While researching the effects of the Chinese herb dang gui (Angelica sinensis) as a blood tonic especially for women, I accidentally came upon a study of a famous ancient Chinese two-herb formula Dang gui bu xue tang (DBT) which consists of one part dang gui and five parts huang qi (astragalus root). This formula has a wide range of use and is traditionally prescribed alone with other herbs or in soups for anemia, uterine bleeding, post-partum bleeding, fatigue, and symptoms due to hormonal deficiency including osteoporosis.

The odd thing is that the formula is for blood deficiency but dang gui, the herb regarded as the sovereign blood tonic in Traditional Chinese Medicine, is used in a much smaller amount than astragalus root, an herb used as a qi tonic. Why?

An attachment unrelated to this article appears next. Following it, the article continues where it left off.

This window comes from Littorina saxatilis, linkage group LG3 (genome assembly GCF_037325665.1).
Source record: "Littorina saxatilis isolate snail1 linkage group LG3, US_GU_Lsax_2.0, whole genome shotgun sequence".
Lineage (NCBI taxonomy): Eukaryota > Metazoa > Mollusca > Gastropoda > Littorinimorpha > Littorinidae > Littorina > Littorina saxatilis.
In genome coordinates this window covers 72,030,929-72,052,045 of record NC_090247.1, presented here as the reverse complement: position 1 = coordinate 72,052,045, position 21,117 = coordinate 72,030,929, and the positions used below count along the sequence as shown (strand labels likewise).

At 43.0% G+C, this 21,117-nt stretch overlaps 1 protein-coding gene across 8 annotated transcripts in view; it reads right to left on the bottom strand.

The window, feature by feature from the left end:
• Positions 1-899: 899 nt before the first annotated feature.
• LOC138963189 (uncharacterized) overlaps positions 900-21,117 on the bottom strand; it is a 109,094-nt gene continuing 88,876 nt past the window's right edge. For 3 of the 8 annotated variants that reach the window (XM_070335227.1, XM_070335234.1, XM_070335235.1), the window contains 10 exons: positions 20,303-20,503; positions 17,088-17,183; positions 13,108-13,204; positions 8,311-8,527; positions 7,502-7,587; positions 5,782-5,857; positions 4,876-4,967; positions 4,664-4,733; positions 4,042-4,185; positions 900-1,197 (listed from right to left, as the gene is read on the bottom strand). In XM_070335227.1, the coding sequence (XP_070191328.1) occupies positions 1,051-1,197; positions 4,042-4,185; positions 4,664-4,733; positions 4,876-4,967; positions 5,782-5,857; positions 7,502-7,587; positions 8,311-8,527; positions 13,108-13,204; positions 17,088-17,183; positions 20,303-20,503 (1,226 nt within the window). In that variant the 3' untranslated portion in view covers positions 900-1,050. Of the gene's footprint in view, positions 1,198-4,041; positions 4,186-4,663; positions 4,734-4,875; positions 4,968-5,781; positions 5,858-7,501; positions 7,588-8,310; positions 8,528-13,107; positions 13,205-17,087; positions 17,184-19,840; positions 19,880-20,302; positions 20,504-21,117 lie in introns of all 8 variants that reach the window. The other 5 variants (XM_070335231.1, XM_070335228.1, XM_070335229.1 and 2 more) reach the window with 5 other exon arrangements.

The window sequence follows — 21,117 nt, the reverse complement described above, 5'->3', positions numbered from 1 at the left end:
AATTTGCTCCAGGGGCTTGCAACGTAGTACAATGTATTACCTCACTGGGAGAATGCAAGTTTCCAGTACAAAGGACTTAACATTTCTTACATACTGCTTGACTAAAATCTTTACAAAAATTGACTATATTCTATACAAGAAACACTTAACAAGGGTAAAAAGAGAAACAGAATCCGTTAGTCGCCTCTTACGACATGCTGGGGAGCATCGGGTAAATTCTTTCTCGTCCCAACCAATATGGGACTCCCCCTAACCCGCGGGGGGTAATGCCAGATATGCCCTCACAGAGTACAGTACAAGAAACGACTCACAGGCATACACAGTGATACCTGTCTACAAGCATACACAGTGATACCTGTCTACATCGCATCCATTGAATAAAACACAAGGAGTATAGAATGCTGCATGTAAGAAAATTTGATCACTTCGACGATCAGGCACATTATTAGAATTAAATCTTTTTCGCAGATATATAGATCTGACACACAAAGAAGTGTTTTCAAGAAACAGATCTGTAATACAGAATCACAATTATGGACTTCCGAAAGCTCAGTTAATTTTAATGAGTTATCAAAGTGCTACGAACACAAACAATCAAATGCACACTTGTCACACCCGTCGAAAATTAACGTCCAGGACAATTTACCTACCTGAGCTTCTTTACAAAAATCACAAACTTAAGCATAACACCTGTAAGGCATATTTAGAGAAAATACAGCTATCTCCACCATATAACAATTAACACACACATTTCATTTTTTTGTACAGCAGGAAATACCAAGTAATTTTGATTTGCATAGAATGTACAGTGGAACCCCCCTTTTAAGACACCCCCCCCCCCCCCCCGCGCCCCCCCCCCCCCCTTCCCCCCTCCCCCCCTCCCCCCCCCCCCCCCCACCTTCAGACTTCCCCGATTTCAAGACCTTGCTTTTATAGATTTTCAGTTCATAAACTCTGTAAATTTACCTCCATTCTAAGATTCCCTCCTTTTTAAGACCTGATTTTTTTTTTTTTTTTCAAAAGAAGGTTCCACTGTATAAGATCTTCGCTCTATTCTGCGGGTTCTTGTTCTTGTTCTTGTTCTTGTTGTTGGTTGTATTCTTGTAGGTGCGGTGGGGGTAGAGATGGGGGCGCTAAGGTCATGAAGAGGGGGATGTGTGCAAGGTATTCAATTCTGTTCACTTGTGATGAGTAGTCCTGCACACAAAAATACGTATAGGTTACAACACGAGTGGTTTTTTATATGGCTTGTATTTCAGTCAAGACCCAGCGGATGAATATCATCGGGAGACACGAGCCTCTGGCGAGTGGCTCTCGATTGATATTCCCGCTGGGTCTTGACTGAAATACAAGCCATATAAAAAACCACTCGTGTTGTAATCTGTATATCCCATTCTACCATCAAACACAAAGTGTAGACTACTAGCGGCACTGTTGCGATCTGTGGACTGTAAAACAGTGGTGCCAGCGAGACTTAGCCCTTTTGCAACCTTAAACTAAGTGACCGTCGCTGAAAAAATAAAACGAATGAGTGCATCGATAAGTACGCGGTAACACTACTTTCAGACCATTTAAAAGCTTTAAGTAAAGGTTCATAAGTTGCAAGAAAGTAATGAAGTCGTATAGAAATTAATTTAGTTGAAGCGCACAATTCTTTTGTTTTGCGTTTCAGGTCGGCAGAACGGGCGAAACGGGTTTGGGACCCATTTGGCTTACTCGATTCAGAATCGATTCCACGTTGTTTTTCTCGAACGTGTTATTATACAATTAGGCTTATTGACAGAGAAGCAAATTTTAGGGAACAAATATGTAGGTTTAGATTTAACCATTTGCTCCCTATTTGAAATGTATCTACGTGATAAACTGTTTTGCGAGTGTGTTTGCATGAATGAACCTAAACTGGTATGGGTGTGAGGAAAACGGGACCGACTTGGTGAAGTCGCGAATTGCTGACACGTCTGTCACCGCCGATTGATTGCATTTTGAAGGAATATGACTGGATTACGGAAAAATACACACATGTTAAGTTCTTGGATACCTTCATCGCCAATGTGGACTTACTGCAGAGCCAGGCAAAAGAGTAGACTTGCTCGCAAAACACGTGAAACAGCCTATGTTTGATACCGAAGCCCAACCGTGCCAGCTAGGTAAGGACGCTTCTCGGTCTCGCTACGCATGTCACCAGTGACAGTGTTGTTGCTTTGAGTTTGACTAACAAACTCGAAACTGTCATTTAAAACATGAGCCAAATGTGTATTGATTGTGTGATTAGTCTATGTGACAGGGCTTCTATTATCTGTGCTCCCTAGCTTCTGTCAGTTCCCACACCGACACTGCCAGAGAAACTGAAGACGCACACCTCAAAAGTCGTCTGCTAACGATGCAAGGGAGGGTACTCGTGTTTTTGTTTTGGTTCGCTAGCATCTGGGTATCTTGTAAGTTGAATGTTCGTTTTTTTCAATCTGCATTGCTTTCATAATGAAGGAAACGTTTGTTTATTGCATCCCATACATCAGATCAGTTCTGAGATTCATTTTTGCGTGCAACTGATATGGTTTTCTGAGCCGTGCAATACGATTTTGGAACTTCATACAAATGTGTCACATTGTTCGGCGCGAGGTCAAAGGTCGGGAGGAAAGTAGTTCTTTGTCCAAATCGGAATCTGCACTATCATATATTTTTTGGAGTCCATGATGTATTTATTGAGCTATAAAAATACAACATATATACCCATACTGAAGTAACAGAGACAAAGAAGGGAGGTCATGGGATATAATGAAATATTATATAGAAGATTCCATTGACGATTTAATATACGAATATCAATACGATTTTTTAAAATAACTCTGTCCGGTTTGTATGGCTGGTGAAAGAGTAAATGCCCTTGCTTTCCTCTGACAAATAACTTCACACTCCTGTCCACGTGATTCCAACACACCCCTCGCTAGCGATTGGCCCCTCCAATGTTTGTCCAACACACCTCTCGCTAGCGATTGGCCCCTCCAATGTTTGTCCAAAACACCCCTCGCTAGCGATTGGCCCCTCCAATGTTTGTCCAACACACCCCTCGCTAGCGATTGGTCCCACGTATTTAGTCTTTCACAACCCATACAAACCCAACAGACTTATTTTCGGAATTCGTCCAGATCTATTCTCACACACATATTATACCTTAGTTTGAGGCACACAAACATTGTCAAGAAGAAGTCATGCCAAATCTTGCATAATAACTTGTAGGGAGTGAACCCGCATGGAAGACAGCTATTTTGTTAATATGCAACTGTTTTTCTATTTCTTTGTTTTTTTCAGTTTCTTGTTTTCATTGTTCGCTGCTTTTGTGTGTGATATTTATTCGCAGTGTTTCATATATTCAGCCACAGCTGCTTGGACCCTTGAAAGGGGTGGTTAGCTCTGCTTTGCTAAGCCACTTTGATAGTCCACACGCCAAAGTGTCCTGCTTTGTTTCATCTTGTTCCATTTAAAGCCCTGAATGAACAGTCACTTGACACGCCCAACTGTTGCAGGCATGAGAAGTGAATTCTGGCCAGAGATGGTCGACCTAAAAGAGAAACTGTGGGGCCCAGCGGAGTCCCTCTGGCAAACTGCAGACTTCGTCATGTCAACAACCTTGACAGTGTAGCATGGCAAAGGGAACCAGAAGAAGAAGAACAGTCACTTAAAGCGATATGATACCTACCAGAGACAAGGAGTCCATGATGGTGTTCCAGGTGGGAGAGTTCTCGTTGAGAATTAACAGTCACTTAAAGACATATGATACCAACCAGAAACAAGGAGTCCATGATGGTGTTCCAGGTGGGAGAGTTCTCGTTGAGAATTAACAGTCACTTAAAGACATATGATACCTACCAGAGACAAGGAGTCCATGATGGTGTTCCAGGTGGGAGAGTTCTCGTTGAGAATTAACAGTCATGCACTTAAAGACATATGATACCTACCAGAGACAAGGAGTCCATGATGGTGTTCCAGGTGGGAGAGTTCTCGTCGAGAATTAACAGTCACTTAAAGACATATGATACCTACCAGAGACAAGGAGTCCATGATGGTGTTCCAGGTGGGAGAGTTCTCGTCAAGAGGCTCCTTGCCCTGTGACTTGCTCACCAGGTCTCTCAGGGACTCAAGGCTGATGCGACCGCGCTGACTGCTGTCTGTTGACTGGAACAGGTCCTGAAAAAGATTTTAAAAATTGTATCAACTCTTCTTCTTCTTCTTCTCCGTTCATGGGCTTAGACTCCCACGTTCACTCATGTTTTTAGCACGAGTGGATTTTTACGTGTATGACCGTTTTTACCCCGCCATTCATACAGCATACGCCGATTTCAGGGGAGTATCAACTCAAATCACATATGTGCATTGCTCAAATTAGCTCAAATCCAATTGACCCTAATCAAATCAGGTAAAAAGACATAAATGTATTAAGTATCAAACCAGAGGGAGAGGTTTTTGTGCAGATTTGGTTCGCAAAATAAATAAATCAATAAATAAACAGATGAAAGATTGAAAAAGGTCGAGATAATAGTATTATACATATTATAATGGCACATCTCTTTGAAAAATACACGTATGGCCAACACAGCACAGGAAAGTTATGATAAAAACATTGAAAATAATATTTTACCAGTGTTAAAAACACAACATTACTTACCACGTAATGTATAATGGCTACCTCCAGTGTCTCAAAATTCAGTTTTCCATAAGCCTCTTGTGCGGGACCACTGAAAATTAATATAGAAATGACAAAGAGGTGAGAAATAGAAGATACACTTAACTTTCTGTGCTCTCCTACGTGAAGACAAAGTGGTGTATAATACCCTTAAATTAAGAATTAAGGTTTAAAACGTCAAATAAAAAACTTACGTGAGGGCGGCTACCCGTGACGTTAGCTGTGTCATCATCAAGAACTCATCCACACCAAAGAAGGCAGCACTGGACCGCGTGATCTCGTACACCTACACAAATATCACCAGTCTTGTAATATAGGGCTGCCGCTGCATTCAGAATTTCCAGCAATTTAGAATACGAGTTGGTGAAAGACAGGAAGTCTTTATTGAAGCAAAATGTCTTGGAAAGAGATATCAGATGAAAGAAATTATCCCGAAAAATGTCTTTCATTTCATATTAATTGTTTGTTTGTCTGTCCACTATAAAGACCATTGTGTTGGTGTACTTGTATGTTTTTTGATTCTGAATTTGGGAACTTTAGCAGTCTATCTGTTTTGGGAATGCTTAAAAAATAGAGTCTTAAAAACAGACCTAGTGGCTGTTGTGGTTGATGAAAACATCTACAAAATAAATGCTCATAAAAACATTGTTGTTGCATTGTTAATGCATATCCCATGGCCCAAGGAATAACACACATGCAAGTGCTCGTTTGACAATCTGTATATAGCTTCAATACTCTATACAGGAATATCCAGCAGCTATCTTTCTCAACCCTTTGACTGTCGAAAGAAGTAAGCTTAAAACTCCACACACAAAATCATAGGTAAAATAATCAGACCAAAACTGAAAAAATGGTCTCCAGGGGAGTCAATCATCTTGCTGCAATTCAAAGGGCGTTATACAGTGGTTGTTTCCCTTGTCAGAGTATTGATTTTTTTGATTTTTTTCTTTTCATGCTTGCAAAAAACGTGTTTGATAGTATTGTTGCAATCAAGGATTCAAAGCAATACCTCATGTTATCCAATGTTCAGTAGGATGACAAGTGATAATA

The study “Verification of the formulation and efficacy of Danggui Buxue Tang (a decoction of Radix Astragali and Radix Angelicae Sinensis): an exemplifying systematic approach to revealing the complexity of Chinese herbal medicine formulae” demonstrated the higher therapeutic efficacy of the two herbs together with the primary herb being a one fifth the ratio to its secondary counterpart.

The researchers speculated as follows:

“The saponins may liquefy and make the primary properties of ferulic acid and ligustilde in dang gui more bio-available. When boiled it seems that the ferulic acid and ligustilide in dang gui are oxidized and degraded which is far less when astragalus is combined in the 5:1 ratio with dang gui. Finally it’s possible that the stability of the active constituents are improved by having the different plant chemicals together.”

While none of this is conclusive, it sure supports Foon’s notion that an herbal formula is more than the sum of its parts.